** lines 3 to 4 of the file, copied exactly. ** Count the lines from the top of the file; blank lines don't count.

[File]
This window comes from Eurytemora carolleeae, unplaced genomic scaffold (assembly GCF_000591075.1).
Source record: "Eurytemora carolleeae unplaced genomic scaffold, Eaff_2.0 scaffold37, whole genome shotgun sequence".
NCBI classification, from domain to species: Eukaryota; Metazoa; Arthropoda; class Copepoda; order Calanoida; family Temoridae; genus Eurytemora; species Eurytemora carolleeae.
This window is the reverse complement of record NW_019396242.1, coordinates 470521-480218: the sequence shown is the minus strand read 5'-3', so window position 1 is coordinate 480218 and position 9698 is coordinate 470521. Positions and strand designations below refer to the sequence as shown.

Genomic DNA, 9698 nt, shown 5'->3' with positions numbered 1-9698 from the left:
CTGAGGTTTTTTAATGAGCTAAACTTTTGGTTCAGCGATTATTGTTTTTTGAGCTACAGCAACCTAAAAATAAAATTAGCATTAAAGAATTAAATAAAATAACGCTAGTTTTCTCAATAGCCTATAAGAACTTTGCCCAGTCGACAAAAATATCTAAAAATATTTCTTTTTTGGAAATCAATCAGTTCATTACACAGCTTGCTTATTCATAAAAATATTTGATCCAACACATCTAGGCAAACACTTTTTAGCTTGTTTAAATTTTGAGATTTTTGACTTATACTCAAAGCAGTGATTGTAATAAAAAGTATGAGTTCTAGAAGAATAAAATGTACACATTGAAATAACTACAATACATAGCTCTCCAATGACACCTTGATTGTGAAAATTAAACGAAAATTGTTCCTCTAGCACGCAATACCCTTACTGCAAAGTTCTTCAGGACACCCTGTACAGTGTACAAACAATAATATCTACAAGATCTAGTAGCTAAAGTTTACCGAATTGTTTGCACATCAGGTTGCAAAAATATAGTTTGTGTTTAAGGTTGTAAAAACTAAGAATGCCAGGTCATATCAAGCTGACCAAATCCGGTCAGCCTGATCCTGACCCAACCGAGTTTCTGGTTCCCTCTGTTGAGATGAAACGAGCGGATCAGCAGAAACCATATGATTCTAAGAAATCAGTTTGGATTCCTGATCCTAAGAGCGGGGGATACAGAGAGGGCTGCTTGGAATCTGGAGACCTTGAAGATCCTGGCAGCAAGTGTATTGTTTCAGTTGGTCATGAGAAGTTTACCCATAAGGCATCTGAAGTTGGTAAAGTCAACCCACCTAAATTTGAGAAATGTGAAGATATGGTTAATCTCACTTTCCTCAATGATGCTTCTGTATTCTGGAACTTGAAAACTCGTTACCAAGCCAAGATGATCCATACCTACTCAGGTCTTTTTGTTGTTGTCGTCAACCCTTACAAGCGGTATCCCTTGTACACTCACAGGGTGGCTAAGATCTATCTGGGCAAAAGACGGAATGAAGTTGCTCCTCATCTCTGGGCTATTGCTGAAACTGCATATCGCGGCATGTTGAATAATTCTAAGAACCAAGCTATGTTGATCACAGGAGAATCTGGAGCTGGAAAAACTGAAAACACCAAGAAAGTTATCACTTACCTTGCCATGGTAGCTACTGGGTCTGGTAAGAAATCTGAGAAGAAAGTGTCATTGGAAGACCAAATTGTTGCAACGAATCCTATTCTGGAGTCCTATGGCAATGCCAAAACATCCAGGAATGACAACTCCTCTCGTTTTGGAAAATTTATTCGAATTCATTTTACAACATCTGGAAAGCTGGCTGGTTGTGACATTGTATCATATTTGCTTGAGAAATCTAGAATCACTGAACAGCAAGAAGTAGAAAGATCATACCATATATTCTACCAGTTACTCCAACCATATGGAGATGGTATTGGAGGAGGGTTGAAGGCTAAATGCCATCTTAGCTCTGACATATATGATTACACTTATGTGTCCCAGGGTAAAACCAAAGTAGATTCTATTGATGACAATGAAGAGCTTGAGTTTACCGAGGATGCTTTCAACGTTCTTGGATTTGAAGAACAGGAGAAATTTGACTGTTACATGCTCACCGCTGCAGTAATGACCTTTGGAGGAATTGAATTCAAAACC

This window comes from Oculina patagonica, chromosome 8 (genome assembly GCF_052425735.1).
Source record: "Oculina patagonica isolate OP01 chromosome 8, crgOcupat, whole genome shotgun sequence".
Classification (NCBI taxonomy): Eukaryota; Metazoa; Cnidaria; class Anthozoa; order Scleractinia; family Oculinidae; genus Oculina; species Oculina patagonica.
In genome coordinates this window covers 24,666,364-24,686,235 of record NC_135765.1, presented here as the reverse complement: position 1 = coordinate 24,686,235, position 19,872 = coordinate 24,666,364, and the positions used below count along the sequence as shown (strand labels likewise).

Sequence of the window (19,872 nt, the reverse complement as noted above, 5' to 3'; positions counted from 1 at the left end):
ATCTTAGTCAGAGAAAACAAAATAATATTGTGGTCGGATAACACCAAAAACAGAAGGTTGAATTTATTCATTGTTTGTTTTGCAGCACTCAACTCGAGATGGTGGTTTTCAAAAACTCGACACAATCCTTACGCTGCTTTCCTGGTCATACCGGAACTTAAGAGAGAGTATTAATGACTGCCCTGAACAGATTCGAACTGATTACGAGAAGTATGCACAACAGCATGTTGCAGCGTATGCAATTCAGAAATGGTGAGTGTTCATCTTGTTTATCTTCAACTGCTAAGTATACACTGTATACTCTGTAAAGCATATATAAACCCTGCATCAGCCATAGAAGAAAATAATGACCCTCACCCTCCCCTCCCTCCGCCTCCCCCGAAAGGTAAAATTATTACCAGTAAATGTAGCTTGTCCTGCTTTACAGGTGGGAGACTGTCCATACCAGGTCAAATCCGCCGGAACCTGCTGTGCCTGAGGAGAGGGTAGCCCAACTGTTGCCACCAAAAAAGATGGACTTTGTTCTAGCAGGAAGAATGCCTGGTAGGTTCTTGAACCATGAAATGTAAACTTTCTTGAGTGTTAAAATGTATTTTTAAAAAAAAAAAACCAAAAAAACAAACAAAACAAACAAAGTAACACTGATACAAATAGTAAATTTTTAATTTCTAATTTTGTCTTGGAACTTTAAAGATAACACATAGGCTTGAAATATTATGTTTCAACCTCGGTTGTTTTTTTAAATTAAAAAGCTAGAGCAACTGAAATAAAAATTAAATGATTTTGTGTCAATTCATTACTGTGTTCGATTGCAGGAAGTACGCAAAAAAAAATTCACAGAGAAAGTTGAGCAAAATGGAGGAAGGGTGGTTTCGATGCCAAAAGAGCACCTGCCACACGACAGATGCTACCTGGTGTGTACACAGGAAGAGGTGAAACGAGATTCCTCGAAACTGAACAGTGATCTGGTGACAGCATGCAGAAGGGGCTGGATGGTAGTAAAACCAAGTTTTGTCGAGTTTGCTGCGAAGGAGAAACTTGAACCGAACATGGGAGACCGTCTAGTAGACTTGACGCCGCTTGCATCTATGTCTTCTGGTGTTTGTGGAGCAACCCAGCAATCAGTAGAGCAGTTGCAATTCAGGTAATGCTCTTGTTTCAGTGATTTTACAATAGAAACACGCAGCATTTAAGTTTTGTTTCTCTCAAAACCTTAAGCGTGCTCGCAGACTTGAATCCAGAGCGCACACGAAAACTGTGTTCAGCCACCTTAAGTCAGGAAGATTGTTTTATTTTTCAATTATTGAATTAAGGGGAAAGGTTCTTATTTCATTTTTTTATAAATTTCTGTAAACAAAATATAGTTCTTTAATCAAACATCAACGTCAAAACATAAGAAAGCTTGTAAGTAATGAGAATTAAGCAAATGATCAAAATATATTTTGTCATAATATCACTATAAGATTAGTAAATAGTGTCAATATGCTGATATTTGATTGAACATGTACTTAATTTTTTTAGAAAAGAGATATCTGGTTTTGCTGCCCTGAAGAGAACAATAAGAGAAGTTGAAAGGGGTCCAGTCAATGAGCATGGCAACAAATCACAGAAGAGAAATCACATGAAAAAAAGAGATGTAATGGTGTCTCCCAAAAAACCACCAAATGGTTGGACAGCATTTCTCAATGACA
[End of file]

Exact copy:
NCBI classification, from domain to species: Eukaryota; Metazoa; Arthropoda; class Copepoda; order Calanoida; family Temoridae; genus Eurytemora; species Eurytemora carolleeae.
This window is the reverse complement of record NW_019396242.1, coordinates 470521-480218: the sequence shown is the minus strand read 5'-3', so window position 1 is coordinate 480218 and position 9698 is coordinate 470521. Positions and strand designations below refer to the sequence as shown.